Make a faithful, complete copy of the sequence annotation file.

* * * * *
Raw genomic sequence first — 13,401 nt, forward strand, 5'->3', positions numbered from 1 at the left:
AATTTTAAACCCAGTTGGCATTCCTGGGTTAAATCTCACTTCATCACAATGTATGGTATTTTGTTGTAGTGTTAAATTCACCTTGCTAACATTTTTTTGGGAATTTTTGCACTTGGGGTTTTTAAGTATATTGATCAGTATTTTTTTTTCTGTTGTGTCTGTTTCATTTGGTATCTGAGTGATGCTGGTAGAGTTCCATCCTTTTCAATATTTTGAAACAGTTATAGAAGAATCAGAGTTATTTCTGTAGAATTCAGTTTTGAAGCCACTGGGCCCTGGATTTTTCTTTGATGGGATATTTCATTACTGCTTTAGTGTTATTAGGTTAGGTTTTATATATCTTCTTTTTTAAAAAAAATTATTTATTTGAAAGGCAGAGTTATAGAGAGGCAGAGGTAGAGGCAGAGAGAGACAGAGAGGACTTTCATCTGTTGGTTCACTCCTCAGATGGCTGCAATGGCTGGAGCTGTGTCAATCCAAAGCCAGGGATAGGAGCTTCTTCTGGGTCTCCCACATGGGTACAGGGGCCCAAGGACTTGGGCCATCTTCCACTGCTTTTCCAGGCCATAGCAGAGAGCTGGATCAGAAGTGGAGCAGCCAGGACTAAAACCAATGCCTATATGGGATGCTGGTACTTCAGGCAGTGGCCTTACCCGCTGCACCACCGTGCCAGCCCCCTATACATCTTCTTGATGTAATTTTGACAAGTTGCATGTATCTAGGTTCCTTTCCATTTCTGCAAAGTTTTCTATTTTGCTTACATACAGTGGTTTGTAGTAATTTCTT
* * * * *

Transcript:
Raw genomic sequence first — 13,401 nt, forward strand, 5'->3', positions numbered from 1 at the left:
AATTTTAAACCCAGTTGGCATTCCTGGGTTAAATCTCACTTCATCACAATGTATGGTATTTTGTTGTAGTGTTAAATTCACCTTGCTAACATTTTTTTGGGAATTTTTGCACTTGGGGTTTTTAAGTATATTGATCAGTATTTTTTTTTCTGTTGTGTCTGTTTCATTTGGTATCTGAGTGATGCTGGTAGAGTTCCATCCTTTTCAATATTTTGAAACAGTTATAGAAGAATCAGAGTTATTTCTGTAGAATTCAGTTTTGAAGCCACTGGGCCCTGGATTTTTCTTTGATGGGATATTTCATTACTGCTTTAGTGTTATTAGGTTAGGTTTTATATATCTTCTTTTTTAAAAAAAATTATTTATTTGAAAGGCAGAGTTATAGAGAGGCAGAGGTAGAGGCAGAGAGAGACAGAGAGGACTTTCATCTGTTGGTTCACTCCTCAGATGGCTGCAATGGCTGGAGCTGTGTCAATCCAAAGCCAGGGATAGGAGCTTCTTCTGGGTCTCCCACATGGGTACAGGGGCCCAAGGACTTGGGCCATCTTCCACTGCTTTTCCAGGCCATAGCAGAGAGCTGGATCAGAAGTGGAGCAGCCAGGACTAAAACCAATGCCTATATGGGATGCTGGTACTTCAGGCAGTGGCCTTACCCGCTGCACCACCGTGCCAGCCCCCTATACATCTTCTTGATGTAATTTTGACAAGTTGCATGTATCTAGGTTCCTTTCCATTTCTGCAAAGTTTTCTATTTTGCTTACATACAGTGGTTTGTAGTAATTTCTT